Document Type



Biological and Biomedical Sciences


Background: Hepatic diseases are one of the chief reasons for worldwide morbidity and mortality. The increased incidence in Asian countries is driving researchers to explore preventive ways from nature. It is more practical to go with healthy routine edibles like vegetable oils to avoid environmental and chemical hepatic injuries. With the use of thermally oxidized oils overproduction of reactive oxygen species (ROS) with overwhelmed cellular antioxidants defense system results in oxidative stress, the known cause of cardiovascular diseases (CVDs), cancers and neurodegenerative disorders. Little is investigated about the effect of daily used oxidized cooking oils on hepatic function changes with oxidative stress especially in the animal model that mimics the human situation.
Methods: In this study, healthy adult male rabbits of local strain were divided into 4 groups (n = 12). First, two sets of rabbits were treated with 1 and 2 ml/kg/day of repeatedly heated mix vegetable oils (RHMVO) respectively. The third set of rabbits was given 1 ml/kg/day of single time heated mix vegetable oils (STHMVO) and the fourth set of rabbits served as controls and fed with normal rabbit diet to for 16 weeks. Serum liver function markers including total-protein, albumin, serum glutamic-oxaloacetic transaminase (SGOT), serum glutamic-pyruvic transaminase (SGPT) and alkaline phosphatase (ALP) along with the activity of hepatic antioxidant-enzymes including superoxide dismutase (SOD), catalase (CAT), glutathione peroxidase (GPx) and malondialdehyde (MDA) for lipid peroxidation were compared among different groups of rabbits. Histopathological examination was performed for all four groups.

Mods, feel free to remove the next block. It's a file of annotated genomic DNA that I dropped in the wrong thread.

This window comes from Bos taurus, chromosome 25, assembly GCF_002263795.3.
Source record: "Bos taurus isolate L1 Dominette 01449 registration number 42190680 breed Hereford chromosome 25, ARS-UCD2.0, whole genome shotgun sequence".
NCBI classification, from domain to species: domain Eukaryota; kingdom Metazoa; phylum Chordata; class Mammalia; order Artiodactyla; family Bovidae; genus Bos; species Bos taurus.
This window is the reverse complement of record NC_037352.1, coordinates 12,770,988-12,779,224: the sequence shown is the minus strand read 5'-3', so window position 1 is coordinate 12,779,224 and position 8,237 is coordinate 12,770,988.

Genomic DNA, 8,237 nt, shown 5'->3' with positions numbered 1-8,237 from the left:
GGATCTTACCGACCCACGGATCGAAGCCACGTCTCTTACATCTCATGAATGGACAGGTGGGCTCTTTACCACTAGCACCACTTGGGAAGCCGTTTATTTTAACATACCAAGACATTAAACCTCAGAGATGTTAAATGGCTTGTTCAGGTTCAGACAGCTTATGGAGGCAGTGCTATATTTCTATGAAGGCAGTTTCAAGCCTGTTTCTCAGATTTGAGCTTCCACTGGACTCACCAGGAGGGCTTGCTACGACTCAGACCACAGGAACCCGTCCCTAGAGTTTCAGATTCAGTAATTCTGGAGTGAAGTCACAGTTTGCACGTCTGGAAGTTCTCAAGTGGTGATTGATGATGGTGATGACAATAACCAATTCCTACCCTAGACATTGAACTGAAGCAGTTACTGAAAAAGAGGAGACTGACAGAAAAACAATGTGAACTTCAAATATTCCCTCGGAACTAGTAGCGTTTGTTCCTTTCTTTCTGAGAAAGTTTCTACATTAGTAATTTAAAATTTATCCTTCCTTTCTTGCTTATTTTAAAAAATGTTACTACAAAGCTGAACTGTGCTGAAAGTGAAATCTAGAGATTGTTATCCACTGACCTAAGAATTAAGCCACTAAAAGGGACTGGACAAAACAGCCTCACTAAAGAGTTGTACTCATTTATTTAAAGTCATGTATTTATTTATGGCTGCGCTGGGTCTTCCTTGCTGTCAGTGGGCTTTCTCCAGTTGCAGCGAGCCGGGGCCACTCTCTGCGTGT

Results: Significantly (p < 0.05) elevated hepatic enzymes and MDA levels, with lower total protein, serum albumin, GPx, SOD and CAT levels were found in high and low doses RHMVO treated groups, in comparison to control. In the STHMVO group, all mentioned markers were insignificantly changed. Accumulation of liver fat in low and high dose oil-treated groups was further confirmed under the microscopic examination of liver tissues, presented significant fat accumulation in liver tissues, in addition, 40-60% increased oxidative stress compared to control, in a dose-dependent manner.
Conclusions: These results conclude that consumption of thermally oxidized mix vegetable oils for longer duration can impair the liver function and destroy its histological structure significantly through fat accumulation and oxidative stress both in high as well as low doses.


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Publication (Name of Journal)

Lipids in Health and Disease

Creative Commons License

Creative Commons Attribution 4.0 International License
This work is licensed under a Creative Commons Attribution 4.0 International License.